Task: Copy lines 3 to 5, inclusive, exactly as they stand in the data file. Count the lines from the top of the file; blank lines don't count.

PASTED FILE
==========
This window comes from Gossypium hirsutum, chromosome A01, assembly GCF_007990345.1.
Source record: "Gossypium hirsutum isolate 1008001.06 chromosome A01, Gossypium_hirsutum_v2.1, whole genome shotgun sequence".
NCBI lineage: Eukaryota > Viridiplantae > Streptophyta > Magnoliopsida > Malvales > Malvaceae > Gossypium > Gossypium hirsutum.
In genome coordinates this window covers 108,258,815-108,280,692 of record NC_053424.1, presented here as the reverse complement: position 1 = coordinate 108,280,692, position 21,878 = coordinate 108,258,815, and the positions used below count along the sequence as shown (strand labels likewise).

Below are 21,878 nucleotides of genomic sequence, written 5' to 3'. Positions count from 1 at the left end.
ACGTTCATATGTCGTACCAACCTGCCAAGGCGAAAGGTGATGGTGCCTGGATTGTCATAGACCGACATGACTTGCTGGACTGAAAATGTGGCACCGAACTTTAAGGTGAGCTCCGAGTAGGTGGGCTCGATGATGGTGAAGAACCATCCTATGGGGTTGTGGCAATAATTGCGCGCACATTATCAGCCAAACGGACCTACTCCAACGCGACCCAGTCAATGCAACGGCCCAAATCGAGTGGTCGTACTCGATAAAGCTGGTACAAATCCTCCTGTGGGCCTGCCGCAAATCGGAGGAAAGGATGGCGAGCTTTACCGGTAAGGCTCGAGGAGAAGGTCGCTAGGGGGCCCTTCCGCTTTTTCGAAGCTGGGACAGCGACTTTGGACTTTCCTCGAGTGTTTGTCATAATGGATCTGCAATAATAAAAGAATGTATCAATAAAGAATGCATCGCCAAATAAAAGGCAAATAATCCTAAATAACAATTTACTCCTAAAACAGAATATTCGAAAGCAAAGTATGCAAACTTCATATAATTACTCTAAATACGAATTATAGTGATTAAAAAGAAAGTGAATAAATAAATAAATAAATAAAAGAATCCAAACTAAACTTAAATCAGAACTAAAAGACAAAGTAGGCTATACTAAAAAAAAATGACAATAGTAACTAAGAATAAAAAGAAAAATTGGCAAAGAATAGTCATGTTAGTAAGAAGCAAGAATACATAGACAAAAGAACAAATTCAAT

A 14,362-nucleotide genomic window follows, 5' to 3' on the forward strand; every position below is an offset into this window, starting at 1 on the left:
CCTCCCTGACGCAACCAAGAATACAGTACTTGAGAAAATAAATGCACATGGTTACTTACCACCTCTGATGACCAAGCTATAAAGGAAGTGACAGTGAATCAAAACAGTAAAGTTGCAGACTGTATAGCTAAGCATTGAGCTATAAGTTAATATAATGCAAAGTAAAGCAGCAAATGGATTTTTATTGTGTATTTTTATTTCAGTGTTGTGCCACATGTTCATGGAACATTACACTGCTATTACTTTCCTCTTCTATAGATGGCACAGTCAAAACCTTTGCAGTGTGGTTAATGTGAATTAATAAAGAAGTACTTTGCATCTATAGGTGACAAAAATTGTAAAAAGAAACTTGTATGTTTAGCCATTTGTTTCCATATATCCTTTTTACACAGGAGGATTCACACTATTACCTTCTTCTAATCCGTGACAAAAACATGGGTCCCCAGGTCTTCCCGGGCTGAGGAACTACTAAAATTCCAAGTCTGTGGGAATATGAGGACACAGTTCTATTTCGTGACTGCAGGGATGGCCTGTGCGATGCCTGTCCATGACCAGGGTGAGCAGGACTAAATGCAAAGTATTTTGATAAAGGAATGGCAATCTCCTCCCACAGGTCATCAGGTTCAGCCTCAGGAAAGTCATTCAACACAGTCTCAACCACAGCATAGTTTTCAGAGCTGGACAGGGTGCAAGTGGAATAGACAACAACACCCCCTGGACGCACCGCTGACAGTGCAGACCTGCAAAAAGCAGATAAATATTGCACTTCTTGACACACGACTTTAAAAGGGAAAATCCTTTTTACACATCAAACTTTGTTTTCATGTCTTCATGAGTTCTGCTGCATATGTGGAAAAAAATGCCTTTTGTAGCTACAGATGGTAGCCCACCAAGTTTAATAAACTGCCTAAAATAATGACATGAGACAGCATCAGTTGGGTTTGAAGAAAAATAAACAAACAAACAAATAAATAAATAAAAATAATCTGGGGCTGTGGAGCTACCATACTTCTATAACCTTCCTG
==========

NCBI lineage: Eukaryota > Viridiplantae > Streptophyta > Magnoliopsida > Malvales > Malvaceae > Gossypium > Gossypium hirsutum.
In genome coordinates this window covers 108,258,815-108,280,692 of record NC_053424.1, presented here as the reverse complement: position 1 = coordinate 108,280,692, position 21,878 = coordinate 108,258,815, and the positions used below count along the sequence as shown (strand labels likewise).

Below are 21,878 nucleotides of genomic sequence, written 5' to 3'. Positions count from 1 at the left end.